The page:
The CW’s new super-hero TV series Black Lightning is off to a good start. The first episode, “The Resurrection” was standout fare for the network. The show features the same affection for the source material as the other DC shows, but this one manages a unique tone and message that elevates it. The neon lighting bolts emblazoned across this hero’s chest may look like a gas station sign, but all that super-heroic cheese is balanced with mature themes.
A different flavor of super-hero wish fulfillment.
Black Lightning is an evolution of the super-hero on TV. The tropes of the genre are now familiar to the general public. It’s nice to see that utilized to push the storytelling into new territory. We meet Jefferson Pierce many years after he’s hung up his costume. He’s a school principal and father. He worries about his kids. He’s got grey hair. This isn’t an origin story, it’s more of a coming out of retirement story. That alone was refreshing. It made it easier to cheer when the heroics started.
Talking heads and social commentary.
The CW/DC shows are hybrid adaptations. They’re part loving tribute to the comics, part network house-style. Their scripts feature too many scenes of ladies-talking-in-rooms for my taste. That is not a part of DC comic books, unless the ladies in question are wearing masks and discussing battle plans. Black Lightning avoids this in favor of a better hang-up.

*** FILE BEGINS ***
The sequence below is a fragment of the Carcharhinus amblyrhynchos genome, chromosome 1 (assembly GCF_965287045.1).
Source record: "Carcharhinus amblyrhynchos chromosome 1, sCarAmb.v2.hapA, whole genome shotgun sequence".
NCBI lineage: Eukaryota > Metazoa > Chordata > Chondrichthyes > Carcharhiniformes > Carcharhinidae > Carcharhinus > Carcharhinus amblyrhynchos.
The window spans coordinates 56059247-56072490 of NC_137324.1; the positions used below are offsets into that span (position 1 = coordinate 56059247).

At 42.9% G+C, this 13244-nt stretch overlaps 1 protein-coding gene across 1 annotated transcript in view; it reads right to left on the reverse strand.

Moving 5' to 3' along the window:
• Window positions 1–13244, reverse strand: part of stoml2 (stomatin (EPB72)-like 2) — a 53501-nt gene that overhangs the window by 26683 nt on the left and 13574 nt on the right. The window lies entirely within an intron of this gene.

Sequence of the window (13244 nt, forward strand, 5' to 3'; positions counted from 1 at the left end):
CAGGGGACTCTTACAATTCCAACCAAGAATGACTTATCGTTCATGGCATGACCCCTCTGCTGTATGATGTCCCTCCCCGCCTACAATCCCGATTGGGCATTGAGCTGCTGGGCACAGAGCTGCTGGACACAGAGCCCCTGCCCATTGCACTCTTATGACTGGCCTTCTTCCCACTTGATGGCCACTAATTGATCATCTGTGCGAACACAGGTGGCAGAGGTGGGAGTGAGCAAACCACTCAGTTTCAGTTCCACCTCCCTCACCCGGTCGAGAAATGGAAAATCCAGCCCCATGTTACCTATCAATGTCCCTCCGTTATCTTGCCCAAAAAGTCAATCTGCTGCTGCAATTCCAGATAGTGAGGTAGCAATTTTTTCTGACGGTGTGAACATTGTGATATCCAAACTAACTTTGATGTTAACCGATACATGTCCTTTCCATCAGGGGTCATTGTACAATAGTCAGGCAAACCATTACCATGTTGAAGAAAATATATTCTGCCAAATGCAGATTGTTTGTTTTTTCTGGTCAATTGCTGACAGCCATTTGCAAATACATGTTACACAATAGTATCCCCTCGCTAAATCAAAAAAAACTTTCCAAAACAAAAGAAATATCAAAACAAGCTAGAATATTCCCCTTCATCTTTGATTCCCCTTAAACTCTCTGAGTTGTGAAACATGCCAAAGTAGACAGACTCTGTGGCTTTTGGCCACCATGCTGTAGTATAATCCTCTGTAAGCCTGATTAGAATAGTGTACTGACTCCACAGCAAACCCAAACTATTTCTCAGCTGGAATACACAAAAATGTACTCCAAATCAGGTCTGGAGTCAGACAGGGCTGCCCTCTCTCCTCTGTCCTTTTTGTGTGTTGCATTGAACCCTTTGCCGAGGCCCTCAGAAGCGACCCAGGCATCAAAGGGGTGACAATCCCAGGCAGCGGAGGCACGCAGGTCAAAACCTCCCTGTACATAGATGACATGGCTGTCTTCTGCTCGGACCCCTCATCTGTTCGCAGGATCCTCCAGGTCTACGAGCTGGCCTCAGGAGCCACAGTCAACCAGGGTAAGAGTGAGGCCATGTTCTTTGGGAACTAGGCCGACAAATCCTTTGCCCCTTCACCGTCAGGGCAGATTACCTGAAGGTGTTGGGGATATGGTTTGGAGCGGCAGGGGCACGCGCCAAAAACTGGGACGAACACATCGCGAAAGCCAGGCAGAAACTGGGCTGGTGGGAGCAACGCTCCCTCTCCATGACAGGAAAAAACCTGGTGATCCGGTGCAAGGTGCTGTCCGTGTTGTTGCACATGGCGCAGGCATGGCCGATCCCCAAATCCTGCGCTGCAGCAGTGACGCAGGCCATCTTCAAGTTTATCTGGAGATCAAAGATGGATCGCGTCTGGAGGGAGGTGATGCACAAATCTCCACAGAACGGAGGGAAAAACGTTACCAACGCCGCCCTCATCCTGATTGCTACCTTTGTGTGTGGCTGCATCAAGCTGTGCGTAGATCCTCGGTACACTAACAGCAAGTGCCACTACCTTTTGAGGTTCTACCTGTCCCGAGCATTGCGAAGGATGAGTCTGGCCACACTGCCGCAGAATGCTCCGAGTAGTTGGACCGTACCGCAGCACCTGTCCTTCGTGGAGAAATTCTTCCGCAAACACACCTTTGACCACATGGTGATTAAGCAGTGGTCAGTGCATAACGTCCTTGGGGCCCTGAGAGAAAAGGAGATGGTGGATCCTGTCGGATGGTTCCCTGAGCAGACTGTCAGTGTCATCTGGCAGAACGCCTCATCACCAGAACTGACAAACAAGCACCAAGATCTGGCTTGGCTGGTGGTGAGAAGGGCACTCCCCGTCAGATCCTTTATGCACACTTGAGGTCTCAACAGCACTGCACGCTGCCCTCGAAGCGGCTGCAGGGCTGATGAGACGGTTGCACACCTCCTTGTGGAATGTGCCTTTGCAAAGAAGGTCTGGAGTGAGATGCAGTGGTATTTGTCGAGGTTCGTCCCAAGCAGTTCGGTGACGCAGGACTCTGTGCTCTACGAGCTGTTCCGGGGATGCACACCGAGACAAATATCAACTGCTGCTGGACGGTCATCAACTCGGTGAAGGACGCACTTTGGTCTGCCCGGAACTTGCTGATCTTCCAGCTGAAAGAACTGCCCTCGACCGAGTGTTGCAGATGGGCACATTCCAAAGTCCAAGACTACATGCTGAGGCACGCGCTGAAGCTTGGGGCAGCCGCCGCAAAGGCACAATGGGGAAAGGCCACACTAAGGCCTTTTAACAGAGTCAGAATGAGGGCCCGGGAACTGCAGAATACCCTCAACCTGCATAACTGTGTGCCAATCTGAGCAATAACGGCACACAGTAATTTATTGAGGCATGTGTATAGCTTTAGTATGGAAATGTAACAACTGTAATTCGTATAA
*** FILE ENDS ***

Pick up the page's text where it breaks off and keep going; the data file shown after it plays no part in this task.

The show is laden with the dread and anger of the contemporary African-American experience. The first episode features altercations with police, local drug dealers and youngsters being seduced to crime. The melodrama is actually relevant to the hero’s experience instead of being a distraction. Comparisons to Marvel’s Luke Cage on Netflix are unavoidable, but judging by first episodes, this show has more potential to deliver both on the heroics and the drama. While some of the dialogue was mundane, the performances were believable and the action and FX solid. I am eager to see where the story goes.
Gray Matter Factoids
Black Lightning was created in 1977 by Tony Isabella for DC Comics. He was DC’s first African-American super-hero and the first to star in his own title. He has been a reserve member of the Justice League and one of Batman’s Outsiders.
Sinbad was the first to play the character in live action on SNL. Jimmy Olsen turned him away from Superman’s funeral because he’d never heard of him.